Tire traction performance is evaluated on skid pads with severity monitored by the NHTSA. Over the years, tire manufacturers have built their own tracks to test tire traction and send certain sizes to NHTSA to confirm traction gradings. The test pavements are asphalt and concrete surfaces, constructed in accordance with the specifications for pads. The skid trailer is pulled behind a truck at a speed of 40 mph over test surfaces. The tire’s coefficient of friction will be measured when the tire slides.
Temperature resistance indicates how a tire performs mainly in high-speed situations. The temperature ratings are A, B and C. Tires with a rating of A will be able to perform at speeds above 115 mph, while tires with a B rating are able to perform at speeds between 100-115 mph. Grade C tires can perform between 85-100 mph. Temperature resistance grading is performed in a laboratory where an inflated tire is tested against a high-speed drum.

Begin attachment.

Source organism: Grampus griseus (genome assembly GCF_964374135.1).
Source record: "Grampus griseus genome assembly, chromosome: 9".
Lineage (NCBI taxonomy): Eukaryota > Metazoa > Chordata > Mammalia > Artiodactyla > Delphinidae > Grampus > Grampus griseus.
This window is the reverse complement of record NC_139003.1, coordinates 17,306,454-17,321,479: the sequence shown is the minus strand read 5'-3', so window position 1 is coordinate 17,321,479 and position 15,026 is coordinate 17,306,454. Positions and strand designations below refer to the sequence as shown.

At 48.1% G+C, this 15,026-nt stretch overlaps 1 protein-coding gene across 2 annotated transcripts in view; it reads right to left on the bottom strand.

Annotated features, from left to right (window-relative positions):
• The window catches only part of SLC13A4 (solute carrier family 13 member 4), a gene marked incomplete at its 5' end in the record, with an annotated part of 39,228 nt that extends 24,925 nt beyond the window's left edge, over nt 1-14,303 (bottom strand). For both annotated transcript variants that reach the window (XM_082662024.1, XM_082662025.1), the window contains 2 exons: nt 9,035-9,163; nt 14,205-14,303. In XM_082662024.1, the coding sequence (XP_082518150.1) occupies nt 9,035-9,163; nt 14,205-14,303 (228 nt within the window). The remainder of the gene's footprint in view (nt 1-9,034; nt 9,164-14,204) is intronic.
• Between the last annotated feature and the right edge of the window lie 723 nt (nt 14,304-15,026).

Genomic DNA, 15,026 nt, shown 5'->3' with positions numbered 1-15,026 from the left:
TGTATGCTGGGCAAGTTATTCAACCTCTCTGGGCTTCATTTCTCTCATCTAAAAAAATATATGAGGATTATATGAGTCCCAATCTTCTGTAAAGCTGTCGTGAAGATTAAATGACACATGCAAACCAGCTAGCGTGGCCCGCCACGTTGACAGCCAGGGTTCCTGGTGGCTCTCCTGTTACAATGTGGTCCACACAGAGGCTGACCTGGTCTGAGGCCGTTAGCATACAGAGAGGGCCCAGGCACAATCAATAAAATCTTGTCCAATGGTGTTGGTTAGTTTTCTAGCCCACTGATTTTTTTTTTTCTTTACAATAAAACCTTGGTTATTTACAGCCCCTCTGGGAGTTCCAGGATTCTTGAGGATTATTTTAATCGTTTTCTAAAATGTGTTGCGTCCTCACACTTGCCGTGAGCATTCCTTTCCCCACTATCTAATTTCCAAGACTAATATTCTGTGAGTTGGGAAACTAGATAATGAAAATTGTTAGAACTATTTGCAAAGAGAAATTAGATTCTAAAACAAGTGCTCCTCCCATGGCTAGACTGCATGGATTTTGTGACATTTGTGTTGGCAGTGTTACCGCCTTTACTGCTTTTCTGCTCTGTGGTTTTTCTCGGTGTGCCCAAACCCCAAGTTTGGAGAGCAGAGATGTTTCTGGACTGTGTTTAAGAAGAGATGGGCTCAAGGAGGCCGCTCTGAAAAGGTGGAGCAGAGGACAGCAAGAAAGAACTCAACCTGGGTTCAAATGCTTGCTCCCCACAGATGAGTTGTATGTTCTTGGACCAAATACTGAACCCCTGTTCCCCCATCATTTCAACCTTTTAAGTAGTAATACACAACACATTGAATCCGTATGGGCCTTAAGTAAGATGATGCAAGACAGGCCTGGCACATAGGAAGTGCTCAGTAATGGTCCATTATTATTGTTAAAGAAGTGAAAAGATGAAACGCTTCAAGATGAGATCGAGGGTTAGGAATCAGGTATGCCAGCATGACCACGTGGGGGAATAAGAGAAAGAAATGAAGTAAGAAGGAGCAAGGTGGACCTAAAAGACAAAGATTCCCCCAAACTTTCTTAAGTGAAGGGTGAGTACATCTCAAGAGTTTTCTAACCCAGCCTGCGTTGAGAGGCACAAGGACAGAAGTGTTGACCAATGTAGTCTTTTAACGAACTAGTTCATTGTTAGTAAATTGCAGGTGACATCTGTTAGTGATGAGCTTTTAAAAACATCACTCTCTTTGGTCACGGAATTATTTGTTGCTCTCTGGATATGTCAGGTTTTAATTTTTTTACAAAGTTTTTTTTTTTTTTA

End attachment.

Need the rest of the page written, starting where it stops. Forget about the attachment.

A tire sidewall also has information about its construction. It’s common for the tire sidewall to identify the number of plies (carcass ply), type of ply material and the number of belts and nylon cap plies on the tread area. It also often identifies the number of plies in a sidewall area.
Illustration 4 indicates the tire has one polyester, two steel belts and two nylon cap plies on the tread, plus two sidewall polyester plies in the sidewall area.
Safety should always come first. The tire sidewall always has information to protect tire installers, as well as consumers, against over-inflation, under-inflation and improper tire mounting. It also encourages consumers/installers to review the vehicle tire placard information and/or owner’s manual.
While the general tire-buying public may never fully grasp the incredible level of science built into each tire, knowledge is power, and it definitely should prove valuable to you when selling them.
Check out the rest of the April digital edition of Tire Review here.